"I will always remember what Ralph Wilson did for the Buffalo Bills, other NFL Teams and the fans," Dunkirk resident Barbara Rybij-Kubera said. "My life centered around the Jim Kelly years and for this, I thank Mr. Wilson. So many great memories. May you rest in eternal peace. We will all miss you."
Even area residents who are fans of other teams were able to appreciate what Wilson has meant to the Bills, their fans and the NFL.
"Without the help of Ralph Wilson, there would have been no (Oakland) Raiders team back in the day," Dunkirk resident, and Raiders fan Paul Phillips said. "Rest in peace. He was a very important part of football history."
Wilson's loss was felt across the NFL as well as at home in Western New York.
"I would like to extend my sincerest sympathies to Ralph's wife, Mary, his daughters and his extended family, including every coach, player, staff member and fan of the Buffalo Bills who are mourning his loss (Tuesday)," New England Patriots' Chairman and CEO Robert Craft said. "As one of the founding fathers of the AFL, Ralph deserves a lot of credit for taking that initial risk and for the many contributions he made to the NFL over the past 54 years."
"We are deeply saddened to learn of the passing of Ralph Wilson," Pro Football Hall of Fame President and Executive Director David Baker said. "His impact on the game is immeasurable. His leadership and commitment helped steer the course of history at a time when the sport was positioned to explode across this country.
Wilson, whose Bills teams won a pair of AFL titles in 1964 and 1965, and went to an unprecedented four Super Bowls in a row in the early 1990's, was inducted into the Pro Football Hall of Fame in 2009.
"On behalf of the entire Pro Football Hall of Fame family, we extend our deepest condolences to Ralph's wife Mary Wilson, the Bills community of fans and all who love the game of football on the loss of such a great man and a Hall of Famer for the ages," Baker added.
Buffalo Sabres' owners Terry and Kim Pegula, like many others in the Buffalo sports community, were saddened by the news as well.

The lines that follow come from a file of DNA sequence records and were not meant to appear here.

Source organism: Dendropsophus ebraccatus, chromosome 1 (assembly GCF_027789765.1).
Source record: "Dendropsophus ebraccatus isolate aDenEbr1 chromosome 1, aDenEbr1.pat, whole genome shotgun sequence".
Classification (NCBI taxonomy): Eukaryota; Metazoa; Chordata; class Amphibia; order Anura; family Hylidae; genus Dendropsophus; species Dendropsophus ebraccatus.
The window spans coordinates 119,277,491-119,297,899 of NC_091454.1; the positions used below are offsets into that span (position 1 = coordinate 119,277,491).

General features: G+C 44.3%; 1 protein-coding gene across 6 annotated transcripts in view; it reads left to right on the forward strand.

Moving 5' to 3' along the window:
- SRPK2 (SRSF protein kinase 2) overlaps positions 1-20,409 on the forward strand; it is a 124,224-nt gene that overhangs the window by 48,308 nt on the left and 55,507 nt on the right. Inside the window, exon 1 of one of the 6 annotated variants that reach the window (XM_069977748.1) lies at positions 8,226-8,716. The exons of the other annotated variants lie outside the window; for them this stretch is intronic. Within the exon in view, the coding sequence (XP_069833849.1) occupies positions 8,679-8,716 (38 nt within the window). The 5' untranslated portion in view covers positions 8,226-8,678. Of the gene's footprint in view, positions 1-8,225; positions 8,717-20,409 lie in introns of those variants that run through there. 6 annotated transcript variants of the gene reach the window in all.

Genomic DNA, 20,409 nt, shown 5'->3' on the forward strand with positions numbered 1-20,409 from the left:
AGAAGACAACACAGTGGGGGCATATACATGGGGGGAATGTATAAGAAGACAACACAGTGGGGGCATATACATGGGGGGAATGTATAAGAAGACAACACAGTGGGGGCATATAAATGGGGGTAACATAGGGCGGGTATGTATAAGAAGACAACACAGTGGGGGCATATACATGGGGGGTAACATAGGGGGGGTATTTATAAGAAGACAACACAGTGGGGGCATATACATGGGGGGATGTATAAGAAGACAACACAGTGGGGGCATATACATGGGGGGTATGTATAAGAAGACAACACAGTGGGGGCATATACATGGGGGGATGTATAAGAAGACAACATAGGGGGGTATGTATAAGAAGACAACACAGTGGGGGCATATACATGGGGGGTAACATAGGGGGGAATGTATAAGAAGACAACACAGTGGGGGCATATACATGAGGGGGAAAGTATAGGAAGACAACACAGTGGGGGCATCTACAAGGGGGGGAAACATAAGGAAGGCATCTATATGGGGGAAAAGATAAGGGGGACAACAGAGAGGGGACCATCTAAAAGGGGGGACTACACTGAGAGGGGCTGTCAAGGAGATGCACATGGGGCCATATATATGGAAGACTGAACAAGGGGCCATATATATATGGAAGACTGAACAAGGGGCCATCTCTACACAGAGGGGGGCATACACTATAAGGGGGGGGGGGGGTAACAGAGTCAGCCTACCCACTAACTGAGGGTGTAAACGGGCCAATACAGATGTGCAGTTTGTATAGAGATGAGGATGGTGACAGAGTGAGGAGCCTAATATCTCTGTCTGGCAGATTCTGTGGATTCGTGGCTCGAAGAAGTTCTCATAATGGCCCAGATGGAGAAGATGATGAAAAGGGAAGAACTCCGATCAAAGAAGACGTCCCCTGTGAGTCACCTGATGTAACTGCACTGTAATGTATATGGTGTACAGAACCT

"His contributions to the city of Buffalo over his 50-plus years of owning the Bills were immeasurable and his legacy in Western New York and the sports world will be long-lasting," a statement by the owners said. "With his passion for the game and never-ending loyalty to the great fans of Buffalo, he embodied what all owners in sports strive to be. On behalf of the Buffalo Sabres, we would like to offer heartfelt condolences to his wife, Mary, the Wilson family and everyone in the Buffalo Bills organization."
For the last several years, the thought of what comes next for Buffalo after Wilson passed away, was always something that was on the minds of Bills fans. Now that the day has finally come, the real worrying can begin.
"I'm hoping that the family will see how much love the Bills fans have for this team and know win or lose, we always stand by our team," Dunkirk resident Chandra Davis said.
"I don't see how anyone could take them out of Buffalo," Dunkirk resident Heather Zebracki added. "We have the most dedicated - and maybe a little crazy - fan base in the NFL."
For now, as Buffalo News sports reporter Mark Gaughan reported Tuesday, citing sources with the Bills and the NFL, the team will be run by a trust for likely the next couple of years before it is put up for sale.
"It's a sad day for Bills nation," Fredonia resident Billy Rybij said. "Hopefully someone that will keep the team (in Buffalo) will step up and buy them. I don't expect anything to happen right away."
And right now, the Bills organization and its many fans in Western New York and across the globe should take solace in the fact that the Bills are still here and they have Wilson to thank, admire and remember for it.